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A School for Every Learner

Jul 30, 2018
LA Parent Mag News Image

As featured in LA Parent Magazine

Published y Melissa Gage

Young prodigies aren’t the only candidates for a flexible approach to academics. While athletes, actors and artists are certainly among Halstrom Academy’s students, the school’s personalized, one-on-one approach is also well suited for socially anxious kids and unique learners with ADHD, ADD or dyslexia.

“With just one student and teacher in a class, the student gets 100 percent of the teacher’s focus,” says Halstrom’s Erin Grant. “Teachers are able to tailor their teaching to each student’s learning style and interests. Students who don’t thrive in a traditional school setting find a focused, nurturing learning environment at Halstrom, where they can succeed in school at their natural pace.”

Halstrom has six campuses around L.A. and offers classes for middle- and high-school students. If you think a one-on-one environment sounds isolating, think again because Halstrom is focused on creating a connected community. Beyond class, students have ample time to work and socialize together.

Every campus has a “HangOut,” where kids socialize, play music or just watch TV together. “The Study” provides an ideal place to work, with workstations and a computer lab. Campus activities – including clubs, regional field trips with students from other Halstrom campuses and even a prom – are similar to those at traditional schools.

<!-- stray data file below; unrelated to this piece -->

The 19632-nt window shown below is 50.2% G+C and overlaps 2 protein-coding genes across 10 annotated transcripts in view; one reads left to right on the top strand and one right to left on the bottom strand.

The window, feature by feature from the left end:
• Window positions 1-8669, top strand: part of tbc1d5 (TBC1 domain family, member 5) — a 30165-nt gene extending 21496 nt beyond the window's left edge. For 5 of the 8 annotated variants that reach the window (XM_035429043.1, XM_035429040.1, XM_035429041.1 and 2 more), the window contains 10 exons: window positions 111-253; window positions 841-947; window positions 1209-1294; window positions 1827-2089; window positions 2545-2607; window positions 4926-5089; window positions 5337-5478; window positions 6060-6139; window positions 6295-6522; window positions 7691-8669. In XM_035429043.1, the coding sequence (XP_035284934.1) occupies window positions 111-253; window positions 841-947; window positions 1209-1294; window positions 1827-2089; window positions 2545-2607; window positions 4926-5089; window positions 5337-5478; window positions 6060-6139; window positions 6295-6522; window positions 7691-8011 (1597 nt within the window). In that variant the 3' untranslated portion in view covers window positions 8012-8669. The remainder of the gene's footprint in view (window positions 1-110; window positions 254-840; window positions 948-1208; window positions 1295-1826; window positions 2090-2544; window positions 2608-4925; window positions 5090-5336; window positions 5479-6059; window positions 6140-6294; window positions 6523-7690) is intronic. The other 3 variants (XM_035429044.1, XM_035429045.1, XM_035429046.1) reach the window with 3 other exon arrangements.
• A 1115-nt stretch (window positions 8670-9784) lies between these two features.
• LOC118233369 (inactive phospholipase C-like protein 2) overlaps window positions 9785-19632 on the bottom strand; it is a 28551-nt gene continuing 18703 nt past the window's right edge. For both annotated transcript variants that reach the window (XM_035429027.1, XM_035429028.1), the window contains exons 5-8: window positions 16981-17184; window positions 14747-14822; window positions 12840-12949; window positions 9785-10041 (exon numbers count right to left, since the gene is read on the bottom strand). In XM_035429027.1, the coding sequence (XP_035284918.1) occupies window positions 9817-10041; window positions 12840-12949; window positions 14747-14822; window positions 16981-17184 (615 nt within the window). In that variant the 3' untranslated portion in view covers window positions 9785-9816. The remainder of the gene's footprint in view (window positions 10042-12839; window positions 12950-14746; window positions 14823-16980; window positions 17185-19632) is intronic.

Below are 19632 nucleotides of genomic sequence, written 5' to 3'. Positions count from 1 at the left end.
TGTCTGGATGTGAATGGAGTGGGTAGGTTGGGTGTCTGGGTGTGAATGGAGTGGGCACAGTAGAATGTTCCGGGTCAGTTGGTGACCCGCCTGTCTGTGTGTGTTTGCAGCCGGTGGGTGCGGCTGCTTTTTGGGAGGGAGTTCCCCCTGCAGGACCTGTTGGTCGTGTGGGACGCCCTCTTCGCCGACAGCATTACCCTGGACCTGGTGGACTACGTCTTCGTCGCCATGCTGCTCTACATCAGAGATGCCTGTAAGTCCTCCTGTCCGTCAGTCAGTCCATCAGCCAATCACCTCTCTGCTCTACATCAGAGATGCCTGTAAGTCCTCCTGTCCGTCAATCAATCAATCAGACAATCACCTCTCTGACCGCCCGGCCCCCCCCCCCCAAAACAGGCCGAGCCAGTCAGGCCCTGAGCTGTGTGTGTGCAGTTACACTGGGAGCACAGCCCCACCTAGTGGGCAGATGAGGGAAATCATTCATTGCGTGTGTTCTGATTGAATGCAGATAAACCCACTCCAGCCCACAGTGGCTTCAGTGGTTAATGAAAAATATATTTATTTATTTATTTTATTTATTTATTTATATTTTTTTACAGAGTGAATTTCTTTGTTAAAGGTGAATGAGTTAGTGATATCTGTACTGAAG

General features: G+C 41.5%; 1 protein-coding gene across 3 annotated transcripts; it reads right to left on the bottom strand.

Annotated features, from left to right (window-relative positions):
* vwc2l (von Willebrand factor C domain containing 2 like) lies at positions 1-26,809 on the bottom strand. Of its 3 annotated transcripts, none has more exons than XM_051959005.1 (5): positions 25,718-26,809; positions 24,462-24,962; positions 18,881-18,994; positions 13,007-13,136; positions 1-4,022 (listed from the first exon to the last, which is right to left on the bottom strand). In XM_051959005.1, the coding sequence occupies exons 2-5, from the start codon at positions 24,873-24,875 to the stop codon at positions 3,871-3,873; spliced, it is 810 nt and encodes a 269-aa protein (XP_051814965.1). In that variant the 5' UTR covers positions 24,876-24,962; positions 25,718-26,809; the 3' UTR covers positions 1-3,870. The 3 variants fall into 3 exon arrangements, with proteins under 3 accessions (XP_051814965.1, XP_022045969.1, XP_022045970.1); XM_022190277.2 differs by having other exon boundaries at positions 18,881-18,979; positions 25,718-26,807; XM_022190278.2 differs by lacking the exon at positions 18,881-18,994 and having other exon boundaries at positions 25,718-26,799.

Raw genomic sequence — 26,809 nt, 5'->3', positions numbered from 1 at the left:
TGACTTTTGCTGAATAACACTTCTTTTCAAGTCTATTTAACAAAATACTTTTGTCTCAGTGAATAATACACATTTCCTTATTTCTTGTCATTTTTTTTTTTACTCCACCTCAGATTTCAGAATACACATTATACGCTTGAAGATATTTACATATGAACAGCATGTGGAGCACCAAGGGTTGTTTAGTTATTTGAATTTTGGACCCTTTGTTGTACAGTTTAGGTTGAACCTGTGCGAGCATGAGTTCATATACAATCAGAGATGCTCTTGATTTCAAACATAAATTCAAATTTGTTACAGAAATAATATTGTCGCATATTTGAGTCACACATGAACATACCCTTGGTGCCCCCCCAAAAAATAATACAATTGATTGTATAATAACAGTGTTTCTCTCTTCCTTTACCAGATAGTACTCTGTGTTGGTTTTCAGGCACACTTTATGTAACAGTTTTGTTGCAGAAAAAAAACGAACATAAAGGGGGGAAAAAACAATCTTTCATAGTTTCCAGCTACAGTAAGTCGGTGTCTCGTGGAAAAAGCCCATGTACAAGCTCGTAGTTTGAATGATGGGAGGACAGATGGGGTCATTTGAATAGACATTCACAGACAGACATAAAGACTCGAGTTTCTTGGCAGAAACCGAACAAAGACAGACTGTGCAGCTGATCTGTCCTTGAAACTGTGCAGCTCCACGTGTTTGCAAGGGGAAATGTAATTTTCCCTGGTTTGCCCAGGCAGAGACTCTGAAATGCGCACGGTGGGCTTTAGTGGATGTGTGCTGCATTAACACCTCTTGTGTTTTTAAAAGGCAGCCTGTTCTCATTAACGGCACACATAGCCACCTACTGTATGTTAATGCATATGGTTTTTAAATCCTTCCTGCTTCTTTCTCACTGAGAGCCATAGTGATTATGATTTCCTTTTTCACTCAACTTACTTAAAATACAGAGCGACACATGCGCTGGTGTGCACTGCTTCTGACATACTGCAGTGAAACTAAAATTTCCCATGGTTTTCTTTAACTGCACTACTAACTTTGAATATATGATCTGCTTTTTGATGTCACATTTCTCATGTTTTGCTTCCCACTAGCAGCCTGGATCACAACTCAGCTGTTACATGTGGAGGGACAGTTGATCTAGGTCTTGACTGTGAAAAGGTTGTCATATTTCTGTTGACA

After extensive research and stints in public and private schools, homeschool and tutoring, Westlake Village parent Lisa Bucaro enrolled her 13-year-old son in Halstrom. Now 17, Bucaro’s athlete son will be graduating early, thanks to year-round classes that go through the summer.

“At Halstrom, my son can concentrate on the sport he excels at and the direction he is going,” says Bucaro. “He learns better because of the one-to-one teaching. This type of teaching keeps him interested and gives him the opportunity to ask questions so he can really understand the material.”

This approach also takes some pressure off Bucaro. “I can be a supportive mom and enjoy doing the ‘fun stuff’ with my kids instead of acting like a drill sergeant,” she says. “Halstrom is great about helping your child understand the material. If the child doesn’t understand a concept one way, they come up with another way of teaching.”

And that, really, is the point. When schools adapt to students’ needs – whether those are scheduling issues, learning differences or special interests – parents are free to be parents and kids are free to learn.